If you are not sure where your dog's safe place is, you can try creating a den for your dog instead. Dog crates are a great way to do this. Introduce the crate a few weeks before bonfire night for your dog to get use to, then place their bed inside to make the area nice and comfortable. Covering the crate with a duvet or thick sheet will help to drown out the noise of the fireworks.

Do not leave your dog at home alone on bonfire night. They will always feel more relaxed and secure with you around.

It can be hard to see our dogs in distress at this time of year, and it can cause a lot of worry. If you can, try to stay nice and relaxed on bonfire night. Dogs are very in-tune with our emotions, and if we appear worried and anxious, this may make things worse for them.

If your dog does become distressed, do comfort and love them! Don't worry, it's not possible to reinforce the emotion of fear. Comfort and reassurance can help your dog feel better.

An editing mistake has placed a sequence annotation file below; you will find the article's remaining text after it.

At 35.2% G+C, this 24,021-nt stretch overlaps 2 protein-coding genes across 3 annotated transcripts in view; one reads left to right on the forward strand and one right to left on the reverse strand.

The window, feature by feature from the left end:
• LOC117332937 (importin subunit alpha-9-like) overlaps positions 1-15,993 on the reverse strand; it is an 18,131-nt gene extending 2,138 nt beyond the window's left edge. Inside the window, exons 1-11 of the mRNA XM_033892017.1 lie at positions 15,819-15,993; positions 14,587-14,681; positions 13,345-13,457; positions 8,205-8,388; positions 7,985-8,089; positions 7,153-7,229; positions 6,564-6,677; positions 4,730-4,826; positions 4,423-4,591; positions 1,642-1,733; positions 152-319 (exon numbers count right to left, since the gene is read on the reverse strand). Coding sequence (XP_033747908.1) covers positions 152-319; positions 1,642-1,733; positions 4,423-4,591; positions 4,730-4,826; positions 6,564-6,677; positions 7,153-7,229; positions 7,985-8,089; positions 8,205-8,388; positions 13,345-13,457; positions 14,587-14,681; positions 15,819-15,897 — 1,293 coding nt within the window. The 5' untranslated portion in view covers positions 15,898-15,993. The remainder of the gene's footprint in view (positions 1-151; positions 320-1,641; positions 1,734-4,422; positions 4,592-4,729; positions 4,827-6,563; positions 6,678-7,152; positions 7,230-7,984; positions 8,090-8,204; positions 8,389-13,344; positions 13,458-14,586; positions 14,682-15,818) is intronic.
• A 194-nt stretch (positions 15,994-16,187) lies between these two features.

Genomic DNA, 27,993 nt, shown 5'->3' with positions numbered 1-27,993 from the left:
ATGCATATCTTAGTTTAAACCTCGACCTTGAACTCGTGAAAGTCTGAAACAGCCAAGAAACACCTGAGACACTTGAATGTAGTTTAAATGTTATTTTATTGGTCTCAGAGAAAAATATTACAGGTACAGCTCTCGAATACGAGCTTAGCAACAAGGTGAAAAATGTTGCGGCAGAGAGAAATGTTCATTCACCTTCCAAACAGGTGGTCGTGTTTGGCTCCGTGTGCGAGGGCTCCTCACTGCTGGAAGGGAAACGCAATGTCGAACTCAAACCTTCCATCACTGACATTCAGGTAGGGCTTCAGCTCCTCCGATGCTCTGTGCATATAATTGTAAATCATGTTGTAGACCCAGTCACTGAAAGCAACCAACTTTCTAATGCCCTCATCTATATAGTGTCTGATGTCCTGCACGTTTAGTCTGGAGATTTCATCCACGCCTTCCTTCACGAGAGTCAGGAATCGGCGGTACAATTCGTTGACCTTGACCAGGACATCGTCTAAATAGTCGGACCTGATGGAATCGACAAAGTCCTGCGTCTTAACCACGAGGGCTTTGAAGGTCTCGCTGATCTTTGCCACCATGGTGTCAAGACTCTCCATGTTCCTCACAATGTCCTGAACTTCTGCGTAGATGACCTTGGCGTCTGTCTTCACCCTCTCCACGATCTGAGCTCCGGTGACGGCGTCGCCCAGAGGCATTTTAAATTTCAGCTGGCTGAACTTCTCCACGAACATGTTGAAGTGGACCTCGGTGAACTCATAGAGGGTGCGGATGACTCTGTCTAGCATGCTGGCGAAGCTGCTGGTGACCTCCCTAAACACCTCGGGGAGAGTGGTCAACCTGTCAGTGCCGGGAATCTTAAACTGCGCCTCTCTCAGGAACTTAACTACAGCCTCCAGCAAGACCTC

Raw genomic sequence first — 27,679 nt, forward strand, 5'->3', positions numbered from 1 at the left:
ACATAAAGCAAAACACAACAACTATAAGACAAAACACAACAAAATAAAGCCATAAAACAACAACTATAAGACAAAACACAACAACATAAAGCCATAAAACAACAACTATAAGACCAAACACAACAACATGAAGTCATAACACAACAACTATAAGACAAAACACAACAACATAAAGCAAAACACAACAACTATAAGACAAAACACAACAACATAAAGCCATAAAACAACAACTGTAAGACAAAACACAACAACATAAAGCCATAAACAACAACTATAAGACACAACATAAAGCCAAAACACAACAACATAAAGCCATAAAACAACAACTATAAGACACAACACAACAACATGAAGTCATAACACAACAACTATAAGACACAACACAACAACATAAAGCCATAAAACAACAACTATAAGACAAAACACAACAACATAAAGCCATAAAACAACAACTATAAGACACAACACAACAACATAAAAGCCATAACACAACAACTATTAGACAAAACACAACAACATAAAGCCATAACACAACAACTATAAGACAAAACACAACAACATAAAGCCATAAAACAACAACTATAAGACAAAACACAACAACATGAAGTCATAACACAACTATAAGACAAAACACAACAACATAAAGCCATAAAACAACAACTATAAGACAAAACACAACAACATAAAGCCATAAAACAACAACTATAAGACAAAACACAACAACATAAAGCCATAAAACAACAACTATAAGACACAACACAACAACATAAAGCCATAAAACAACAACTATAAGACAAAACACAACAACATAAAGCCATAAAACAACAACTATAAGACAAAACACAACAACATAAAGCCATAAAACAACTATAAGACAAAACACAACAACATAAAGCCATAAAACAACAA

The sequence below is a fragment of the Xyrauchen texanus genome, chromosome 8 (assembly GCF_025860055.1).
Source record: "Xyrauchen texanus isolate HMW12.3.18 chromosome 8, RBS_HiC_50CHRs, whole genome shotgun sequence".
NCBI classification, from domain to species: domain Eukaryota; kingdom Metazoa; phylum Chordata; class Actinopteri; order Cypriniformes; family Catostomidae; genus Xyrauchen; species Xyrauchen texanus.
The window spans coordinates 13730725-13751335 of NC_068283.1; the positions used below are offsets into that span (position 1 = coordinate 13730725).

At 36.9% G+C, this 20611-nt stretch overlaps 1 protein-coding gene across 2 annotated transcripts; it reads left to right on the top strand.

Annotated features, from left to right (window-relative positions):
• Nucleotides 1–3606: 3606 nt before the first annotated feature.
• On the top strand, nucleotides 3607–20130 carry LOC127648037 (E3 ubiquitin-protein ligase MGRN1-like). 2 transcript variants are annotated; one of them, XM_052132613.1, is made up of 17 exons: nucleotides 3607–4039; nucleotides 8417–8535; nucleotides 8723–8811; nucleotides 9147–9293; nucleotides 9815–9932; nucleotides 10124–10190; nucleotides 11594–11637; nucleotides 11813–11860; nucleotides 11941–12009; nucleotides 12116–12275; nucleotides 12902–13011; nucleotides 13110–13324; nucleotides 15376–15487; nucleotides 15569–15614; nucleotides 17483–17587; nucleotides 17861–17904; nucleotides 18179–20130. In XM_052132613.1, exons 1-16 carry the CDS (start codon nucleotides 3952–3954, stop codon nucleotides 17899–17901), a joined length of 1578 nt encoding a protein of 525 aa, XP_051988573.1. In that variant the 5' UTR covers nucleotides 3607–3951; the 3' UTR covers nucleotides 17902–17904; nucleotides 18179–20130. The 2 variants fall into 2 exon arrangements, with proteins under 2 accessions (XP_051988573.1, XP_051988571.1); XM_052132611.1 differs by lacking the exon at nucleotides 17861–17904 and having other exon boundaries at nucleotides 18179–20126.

The motion of licking and chewing can also help to relax dogs. Try giving your dog a kong packed with something they find tasty and rewarding, or give them a rawhide or bone.

Beaphar Calming Spot has been designed to help alleviate stress and anxiety. The spot on treatment contains Valerian extract, a herbal supplement noted for its calming properties. If you are concerned about the degree of anxiety your dog shows during the bonfire season, speak to your vet about anxiety treatment. Behavioural therapy can also help to teach your dog to cope with the unpredictability of fireworks, through reward based desensitisation of the noises. It can take many months of work with your dog to alter their behaviour towards such noises, but in the long term this will make your dog a happier pet during this time of year and reduce their stress. For more information speak to a qualified behaviourist who will be able to work through the process with you and your dog.